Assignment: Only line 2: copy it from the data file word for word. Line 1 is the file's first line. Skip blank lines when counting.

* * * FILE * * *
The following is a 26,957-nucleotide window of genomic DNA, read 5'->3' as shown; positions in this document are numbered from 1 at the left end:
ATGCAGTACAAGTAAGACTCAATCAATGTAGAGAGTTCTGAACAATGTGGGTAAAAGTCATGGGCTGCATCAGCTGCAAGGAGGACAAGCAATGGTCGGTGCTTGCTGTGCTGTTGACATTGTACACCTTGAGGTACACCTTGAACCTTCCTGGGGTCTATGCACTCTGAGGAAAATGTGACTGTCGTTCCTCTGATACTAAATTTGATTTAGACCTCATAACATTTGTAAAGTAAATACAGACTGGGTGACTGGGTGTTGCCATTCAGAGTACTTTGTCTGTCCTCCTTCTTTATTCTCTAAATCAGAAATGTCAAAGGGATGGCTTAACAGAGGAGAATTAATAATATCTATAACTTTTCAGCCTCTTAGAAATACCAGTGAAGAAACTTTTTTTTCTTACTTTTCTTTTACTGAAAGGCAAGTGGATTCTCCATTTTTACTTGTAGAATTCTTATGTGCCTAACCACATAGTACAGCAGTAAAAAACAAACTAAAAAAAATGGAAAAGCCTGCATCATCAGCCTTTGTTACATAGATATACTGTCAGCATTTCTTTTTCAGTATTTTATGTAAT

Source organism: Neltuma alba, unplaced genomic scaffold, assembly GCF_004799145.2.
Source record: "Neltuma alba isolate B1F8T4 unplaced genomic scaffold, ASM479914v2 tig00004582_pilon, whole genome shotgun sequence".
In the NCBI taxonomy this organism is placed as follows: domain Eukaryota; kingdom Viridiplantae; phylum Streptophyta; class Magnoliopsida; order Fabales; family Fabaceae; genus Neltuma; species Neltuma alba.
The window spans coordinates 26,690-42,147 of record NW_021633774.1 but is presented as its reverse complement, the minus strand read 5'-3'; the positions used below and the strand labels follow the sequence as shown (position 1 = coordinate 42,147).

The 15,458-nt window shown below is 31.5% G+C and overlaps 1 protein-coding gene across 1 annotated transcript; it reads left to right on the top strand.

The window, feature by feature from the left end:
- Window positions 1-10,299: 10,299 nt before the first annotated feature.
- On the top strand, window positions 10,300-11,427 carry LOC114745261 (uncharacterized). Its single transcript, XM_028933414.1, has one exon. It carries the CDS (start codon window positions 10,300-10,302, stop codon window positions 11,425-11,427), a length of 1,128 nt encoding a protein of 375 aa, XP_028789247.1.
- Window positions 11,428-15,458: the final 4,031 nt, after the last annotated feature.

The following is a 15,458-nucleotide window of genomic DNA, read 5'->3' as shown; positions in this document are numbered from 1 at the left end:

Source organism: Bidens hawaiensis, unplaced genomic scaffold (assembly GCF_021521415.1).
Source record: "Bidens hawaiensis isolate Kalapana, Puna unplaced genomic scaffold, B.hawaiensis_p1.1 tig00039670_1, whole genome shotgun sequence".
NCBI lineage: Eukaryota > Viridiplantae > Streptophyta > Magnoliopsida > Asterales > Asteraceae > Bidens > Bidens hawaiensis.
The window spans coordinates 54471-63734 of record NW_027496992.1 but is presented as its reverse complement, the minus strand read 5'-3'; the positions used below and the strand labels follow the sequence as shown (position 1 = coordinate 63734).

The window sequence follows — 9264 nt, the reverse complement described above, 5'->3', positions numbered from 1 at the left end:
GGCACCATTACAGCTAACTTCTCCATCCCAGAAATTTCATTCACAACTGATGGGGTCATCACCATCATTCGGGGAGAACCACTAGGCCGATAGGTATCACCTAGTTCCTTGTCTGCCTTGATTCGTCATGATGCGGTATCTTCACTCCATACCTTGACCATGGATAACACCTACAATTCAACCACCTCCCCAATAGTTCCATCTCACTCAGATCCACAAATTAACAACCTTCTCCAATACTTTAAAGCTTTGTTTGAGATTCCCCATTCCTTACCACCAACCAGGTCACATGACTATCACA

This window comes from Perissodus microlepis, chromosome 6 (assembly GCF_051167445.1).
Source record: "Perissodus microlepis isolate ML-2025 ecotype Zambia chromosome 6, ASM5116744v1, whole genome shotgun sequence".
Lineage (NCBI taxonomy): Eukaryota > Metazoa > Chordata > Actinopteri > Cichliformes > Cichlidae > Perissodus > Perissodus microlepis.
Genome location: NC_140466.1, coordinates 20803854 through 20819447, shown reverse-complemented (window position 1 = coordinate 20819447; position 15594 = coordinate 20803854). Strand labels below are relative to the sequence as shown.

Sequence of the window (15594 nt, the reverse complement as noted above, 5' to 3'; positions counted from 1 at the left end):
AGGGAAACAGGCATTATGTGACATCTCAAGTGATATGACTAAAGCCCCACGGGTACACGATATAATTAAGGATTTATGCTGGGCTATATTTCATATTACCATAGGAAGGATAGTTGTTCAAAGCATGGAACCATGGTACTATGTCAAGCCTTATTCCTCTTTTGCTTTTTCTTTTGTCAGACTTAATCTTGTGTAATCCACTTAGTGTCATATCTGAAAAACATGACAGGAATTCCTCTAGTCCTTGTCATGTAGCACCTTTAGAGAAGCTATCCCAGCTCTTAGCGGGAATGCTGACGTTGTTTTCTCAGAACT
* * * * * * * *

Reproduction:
ATGCAGTACAAGTAAGACTCAATCAATGTAGAGAGTTCTGAACAATGTGGGTAAAAGTCATGGGCTGCATCAGCTGCAAGGAGGACAAGCAATGGTCGGTGCTTGCTGTGCTGTTGACATTGTACACCTTGAGGTACACCTTGAACCTTCCTGGGGTCTATGCACTCTGAGGAAAATGTGACTGTCGTTCCTCTGATACTAAATTTGATTTAGACCTCATAACATTTGTAAAGTAAATACAGACTGGGTGACTGGGTGTTGCCATTCAGAGTACTTTGTCTGTCCTCCTTCTTTATTCTCTAAATCAGAAATGTCAAAGGGATGGCTTAACAGAGGAGAATTAATAATATCTATAACTTTTCAGCCTCTTAGAAATACCAGTGAAGAAACTTTTTTTTCTTACTTTTCTTTTACTGAAAGGCAAGTGGATTCTCCATTTTTACTTGTAGAATTCTTATGTGCCTAACCACATAGTACAGCAGTAAAAAACAAACTAAAAAAAATGGAAAAGCCTGCATCATCAGCCTTTGTTACATAGATATACTGTCAGCATTTCTTTTTCAGTATTTTATGTAAT